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The Top 10 Largest Dinosaurs Ever to Have Lived

By Russell Deasley @Worlds_Top_10
The Top 10 Largest Dinosaurs Ever to Have LivedThe Top 10 Largest Dinosaurs Ever to Have Lived

What large dinosaurs can you name? T-Rex? Maybe even a Diplodocus? Well, let me tell you that they are mere minnows compared to the largest dinosaur to have ever lived. So let’s take a trip to the past and find some true giants…


The Top 10 Largest Dinosaurs Ever to Have Lived


Apatosaurus
Apatosaurus

10 – Apatosaurus

Info Source: The cervical vertebrae of Apatosaurus are less elongated and more heavily constructed than those of Diplodocus, a diplodocid like Apatosaurus, and the bones of the leg are much stockier despite being longer, implying that Apatosaurus was a more robust animal. The tail was held above the ground during normal locomotion.

Mamenchisaurus
Mamenchisaurus

9 – Mamenchisaurus

Info Source: Mamenchisaurus is a sauropod dinosaur genus including several species, known for their remarkably long necks[2] which made up half the total body length.

Pelorosaurus
Pelorosaurus

8 – Pelorosaurus

Info Source: Many species have been named in the genus but today these are largely seen as belonging to other genera. The first named species of Pelorosaurus, P. conybeari, is a junior synonym of Cetiosaurus brevis.

Barosaurus
Barosaurus

7 – Barosaurus

Info Source: Barosaurus was a giant, long-tailed, long-necked, plant-eating dinosaur closely related to the more familiar Diplodocus. Remains have been found in the Morrison Formation from the Upper Jurassic Period of Utah and South Dakota.

Brachiosaurus
Brachiosaurus

6 – Brachiosaurus

Info Source: Like all sauropod dinosaurs, Brachiosaurus was a quadrupedal animal with a small skull, a long neck, a large trunk with a high-ellipsoid cross section, a long, muscular tail and slender, columnar limbs.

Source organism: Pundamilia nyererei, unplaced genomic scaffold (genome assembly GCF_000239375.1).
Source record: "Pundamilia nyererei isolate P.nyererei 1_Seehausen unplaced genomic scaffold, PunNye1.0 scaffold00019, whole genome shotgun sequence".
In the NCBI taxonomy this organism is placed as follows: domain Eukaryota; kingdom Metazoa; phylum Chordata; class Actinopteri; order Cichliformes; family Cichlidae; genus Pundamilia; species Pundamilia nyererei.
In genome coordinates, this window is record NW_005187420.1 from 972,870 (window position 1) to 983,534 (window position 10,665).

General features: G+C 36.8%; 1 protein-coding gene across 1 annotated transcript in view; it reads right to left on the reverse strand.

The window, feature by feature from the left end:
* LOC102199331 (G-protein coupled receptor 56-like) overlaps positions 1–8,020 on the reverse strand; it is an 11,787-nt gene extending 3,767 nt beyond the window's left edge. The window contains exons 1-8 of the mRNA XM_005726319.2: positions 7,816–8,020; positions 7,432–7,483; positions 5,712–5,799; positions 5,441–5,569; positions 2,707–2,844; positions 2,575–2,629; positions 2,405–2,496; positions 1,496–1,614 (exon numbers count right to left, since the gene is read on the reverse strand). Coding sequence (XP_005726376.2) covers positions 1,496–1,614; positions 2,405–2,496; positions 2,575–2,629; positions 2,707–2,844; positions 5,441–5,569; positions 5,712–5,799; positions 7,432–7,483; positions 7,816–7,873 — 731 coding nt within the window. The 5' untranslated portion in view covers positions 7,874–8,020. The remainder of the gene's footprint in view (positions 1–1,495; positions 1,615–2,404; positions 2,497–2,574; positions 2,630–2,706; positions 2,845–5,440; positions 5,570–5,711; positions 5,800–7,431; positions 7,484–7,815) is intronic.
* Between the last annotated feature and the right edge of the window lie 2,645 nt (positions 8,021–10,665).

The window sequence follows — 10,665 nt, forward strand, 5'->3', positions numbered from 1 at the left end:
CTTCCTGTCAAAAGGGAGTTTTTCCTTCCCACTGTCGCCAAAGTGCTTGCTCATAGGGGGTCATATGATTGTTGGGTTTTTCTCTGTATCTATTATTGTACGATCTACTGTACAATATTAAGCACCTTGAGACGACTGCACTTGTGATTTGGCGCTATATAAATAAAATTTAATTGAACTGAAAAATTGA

Diplodocus
Diplodocus

5 – Diplodocus

Info Source: Diplodocus is among the most easily identifiable dinosaurs, with its typical sauropod shape, long neck and tail, and four sturdy legs. For many years, it was the longest dinosaur known. Its great size may have been a deterrent to the predators Allosaurus and Ceratosaurus: their remains have been found in the same strata, which suggests that they coexisted with Diplodocus.

Supersaurus
Supersaurus

4 – Supersaurus

Info Source: Supersaurus is a genus of diplodocid sauropod dinosaur first discovered by Vivian Jones of Delta, Colorado, in late Jurassic period rocks of the middle Morrison Formation of Colorado in 1972, and later in Portugal under the name S. lourinhanensis.

Antarctosaurus
Antarctosaurus

3 – Antarctosaurus

Info Source: Antarctosaurus is a genus of titanosaurian sauropod dinosaur from the Late Cretaceous Period of what is now South America. The type species, A. wichmannianus, was described by prolific German paleontologist Friedrich von Huene in 1929, who also described a second species in 1929.

Ultrasaurus
Ultrasaurus

2 – Ultrasaurus

Info Source: Ultrasaurus is a genus of sauropod dinosaur discovered by Haang Mook Kim in South Korea. However, the name was first used unofficially in 1979 by Jim Jensen to describe a set of giant dinosaur bones he discovered in the United States.

Seismosaurus
Seismosaurus

1 – Seismosaurus

Info Source: In 1991, paleontologist David Gillette announced that he had found the largest of the enormous sauropod dinosaurs. He called it Seismosaurus halli, and based on the parts of the skeleton that had been prepared at the time, Gillette believed Seismosaurus to be between 127 and 170 feet long!


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